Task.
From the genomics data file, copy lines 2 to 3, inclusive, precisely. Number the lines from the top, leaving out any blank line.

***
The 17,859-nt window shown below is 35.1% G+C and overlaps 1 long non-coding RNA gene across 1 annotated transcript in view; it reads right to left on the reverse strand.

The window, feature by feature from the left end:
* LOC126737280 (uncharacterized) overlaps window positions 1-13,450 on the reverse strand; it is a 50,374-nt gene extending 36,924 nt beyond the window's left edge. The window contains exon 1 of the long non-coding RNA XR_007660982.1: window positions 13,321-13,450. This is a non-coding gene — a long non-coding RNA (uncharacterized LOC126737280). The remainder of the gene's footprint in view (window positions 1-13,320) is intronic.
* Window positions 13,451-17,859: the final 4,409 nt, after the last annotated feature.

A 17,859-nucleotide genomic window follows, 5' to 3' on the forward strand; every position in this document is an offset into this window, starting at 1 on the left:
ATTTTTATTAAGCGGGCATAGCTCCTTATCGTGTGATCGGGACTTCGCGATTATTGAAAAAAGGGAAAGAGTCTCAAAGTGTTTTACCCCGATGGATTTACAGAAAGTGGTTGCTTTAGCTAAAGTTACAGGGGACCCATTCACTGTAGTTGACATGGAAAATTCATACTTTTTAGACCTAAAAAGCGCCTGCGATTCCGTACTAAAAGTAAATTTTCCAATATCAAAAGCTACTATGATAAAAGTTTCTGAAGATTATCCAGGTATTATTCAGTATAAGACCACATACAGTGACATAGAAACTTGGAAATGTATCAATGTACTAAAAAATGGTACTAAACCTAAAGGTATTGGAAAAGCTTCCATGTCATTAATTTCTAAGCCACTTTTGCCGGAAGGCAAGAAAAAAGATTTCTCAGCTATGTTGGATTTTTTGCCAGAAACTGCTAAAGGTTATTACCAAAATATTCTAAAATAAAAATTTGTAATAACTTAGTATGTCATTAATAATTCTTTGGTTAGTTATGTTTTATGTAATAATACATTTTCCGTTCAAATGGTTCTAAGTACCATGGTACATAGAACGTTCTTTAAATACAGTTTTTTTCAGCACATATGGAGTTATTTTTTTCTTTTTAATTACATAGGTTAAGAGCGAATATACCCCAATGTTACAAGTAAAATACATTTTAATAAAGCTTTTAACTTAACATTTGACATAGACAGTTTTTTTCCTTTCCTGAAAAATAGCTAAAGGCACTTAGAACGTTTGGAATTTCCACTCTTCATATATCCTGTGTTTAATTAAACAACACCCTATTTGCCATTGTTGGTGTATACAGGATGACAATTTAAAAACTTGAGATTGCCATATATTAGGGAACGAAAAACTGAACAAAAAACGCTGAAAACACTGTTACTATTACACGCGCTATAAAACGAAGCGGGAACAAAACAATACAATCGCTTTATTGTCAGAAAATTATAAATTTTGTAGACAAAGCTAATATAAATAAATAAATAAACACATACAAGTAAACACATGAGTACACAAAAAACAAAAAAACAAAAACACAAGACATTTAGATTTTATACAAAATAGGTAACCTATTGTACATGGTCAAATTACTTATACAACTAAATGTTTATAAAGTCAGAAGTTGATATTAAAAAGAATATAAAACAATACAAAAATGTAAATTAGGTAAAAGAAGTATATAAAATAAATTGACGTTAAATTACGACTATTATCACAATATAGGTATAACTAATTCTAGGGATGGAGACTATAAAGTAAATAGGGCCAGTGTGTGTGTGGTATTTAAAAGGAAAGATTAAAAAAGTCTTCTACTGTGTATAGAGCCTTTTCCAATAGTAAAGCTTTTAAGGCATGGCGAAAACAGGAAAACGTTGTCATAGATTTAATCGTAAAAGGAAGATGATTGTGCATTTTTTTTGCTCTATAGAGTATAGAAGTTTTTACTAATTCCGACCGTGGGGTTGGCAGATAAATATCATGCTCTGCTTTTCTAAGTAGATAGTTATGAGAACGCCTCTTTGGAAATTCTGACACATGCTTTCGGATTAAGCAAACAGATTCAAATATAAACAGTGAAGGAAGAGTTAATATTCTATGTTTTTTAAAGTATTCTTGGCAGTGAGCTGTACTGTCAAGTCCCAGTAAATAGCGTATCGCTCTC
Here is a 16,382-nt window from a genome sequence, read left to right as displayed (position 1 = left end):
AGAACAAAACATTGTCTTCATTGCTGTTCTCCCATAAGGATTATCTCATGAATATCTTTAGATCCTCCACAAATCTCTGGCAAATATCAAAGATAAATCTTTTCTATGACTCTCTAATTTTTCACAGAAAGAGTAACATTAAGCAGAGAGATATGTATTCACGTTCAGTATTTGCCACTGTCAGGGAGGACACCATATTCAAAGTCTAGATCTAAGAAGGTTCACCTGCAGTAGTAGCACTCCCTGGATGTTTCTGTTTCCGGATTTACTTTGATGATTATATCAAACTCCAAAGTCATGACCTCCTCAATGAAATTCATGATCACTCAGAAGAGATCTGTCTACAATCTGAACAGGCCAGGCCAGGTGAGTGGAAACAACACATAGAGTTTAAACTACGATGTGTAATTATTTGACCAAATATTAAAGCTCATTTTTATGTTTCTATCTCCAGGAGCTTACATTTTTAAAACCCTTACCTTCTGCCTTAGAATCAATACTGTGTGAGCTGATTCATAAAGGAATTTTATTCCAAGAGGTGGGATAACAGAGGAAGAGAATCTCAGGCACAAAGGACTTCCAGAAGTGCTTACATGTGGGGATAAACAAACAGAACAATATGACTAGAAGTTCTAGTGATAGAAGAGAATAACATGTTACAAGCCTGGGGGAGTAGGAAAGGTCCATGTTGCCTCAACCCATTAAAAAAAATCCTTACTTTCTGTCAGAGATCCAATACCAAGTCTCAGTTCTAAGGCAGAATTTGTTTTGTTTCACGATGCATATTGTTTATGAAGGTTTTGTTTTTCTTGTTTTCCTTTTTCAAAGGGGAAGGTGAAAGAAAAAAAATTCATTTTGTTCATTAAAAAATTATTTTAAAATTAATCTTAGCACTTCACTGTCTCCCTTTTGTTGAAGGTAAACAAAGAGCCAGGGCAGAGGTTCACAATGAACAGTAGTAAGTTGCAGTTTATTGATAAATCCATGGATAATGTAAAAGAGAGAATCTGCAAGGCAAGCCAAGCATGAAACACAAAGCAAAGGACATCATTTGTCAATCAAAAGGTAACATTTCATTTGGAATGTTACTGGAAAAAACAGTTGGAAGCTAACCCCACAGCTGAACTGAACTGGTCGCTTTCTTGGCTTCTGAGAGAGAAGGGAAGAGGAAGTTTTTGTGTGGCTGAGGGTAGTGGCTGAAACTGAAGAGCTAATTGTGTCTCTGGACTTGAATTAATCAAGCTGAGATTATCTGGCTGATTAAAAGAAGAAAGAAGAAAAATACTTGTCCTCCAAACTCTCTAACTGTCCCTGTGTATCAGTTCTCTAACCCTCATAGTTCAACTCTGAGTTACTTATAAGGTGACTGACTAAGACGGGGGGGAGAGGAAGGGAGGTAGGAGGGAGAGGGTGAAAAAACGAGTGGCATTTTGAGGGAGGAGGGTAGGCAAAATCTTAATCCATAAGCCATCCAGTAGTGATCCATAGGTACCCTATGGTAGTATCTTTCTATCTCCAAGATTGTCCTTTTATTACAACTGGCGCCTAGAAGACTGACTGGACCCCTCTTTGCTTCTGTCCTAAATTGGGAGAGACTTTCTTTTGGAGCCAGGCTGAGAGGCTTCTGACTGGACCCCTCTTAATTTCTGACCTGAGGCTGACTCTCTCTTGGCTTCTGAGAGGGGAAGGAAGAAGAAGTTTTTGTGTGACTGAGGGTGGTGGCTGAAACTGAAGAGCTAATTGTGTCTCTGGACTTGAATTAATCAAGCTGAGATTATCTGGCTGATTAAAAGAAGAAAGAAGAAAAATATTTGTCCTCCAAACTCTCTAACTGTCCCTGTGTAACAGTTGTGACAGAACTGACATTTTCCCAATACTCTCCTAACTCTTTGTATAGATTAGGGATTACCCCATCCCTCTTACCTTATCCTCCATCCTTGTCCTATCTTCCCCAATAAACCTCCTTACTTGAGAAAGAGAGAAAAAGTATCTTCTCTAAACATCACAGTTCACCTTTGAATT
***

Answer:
The window, feature by feature from the left end:
* LOC126737280 (uncharacterized) overlaps window positions 1-13,450 on the reverse strand; it is a 50,374-nt gene extending 36,924 nt beyond the window's left edge. The window contains exon 1 of the long non-coding RNA XR_007660982.1: window positions 13,321-13,450. This is a non-coding gene — a long non-coding RNA (uncharacterized LOC126737280). The remainder of the gene's footprint in view (window positions 1-13,320) is intronic.